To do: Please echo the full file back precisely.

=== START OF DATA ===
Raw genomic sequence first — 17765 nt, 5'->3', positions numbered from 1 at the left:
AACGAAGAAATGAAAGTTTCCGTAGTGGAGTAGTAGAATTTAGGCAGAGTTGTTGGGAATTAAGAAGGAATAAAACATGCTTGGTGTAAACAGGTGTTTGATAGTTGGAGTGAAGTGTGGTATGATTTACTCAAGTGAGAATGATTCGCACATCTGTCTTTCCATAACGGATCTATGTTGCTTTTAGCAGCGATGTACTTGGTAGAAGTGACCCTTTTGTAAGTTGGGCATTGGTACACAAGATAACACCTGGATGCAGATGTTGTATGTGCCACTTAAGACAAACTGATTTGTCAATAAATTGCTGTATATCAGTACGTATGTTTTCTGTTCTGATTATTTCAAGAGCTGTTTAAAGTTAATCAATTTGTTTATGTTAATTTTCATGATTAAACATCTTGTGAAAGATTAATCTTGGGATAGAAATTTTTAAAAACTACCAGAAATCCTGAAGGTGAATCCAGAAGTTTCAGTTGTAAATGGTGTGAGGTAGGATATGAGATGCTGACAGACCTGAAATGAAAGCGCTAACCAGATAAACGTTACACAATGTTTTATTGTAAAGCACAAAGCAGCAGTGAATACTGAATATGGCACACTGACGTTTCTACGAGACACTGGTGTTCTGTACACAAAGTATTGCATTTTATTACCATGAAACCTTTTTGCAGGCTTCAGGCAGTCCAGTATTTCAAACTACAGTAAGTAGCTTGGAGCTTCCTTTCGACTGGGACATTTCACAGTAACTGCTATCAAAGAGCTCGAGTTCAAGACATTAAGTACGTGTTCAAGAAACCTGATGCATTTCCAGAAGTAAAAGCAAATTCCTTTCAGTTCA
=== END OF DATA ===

Raw genomic sequence first — 17765 nt, 5'->3', positions numbered from 1 at the left:
AACGAAGAAATGAAAGTTTCCGTAGTGGAGTAGTAGAATTTAGGCAGAGTTGTTGGGAATTAAGAAGGAATAAAACATGCTTGGTGTAAACAGGTGTTTGATAGTTGGAGTGAAGTGTGGTATGATTTACTCAAGTGAGAATGATTCGCACATCTGTCTTTCCATAACGGATCTATGTTGCTTTTAGCAGCGATGTACTTGGTAGAAGTGACCCTTTTGTAAGTTGGGCATTGGTACACAAGATAACACCTGGATGCAGATGTTGTATGTGCCACTTAAGACAAACTGATTTGTCAATAAATTGCTGTATATCAGTACGTATGTTTTCTGTTCTGATTATTTCAAGAGCTGTTTAAAGTTAATCAATTTGTTTATGTTAATTTTCATGATTAAACATCTTGTGAAAGATTAATCTTGGGATAGAAATTTTTAAAAACTACCAGAAATCCTGAAGGTGAATCCAGAAGTTTCAGTTGTAAATGGTGTGAGGTAGGATATGAGATGCTGACAGACCTGAAATGAAAGCGCTAACCAGATAAACGTTACACAATGTTTTATTGTAAAGCACAAAGCAGCAGTGAATACTGAATATGGCACACTGACGTTTCTACGAGACACTGGTGTTCTGTACACAAAGTATTGCATTTTATTACCATGAAACCTTTTTGCAGGCTTCAGGCAGTCCAGTATTTCAAACTACAGTAAGTAGCTTGGAGCTTCCTTTCGACTGGGACATTTCACAGTAACTGCTATCAAAGAGCTCGAGTTCAAGACATTAAGTACGTGTTCAAGAAACCTGATGCATTTCCAGAAGTAAAAGCAAATTCCTTTCAGTTCA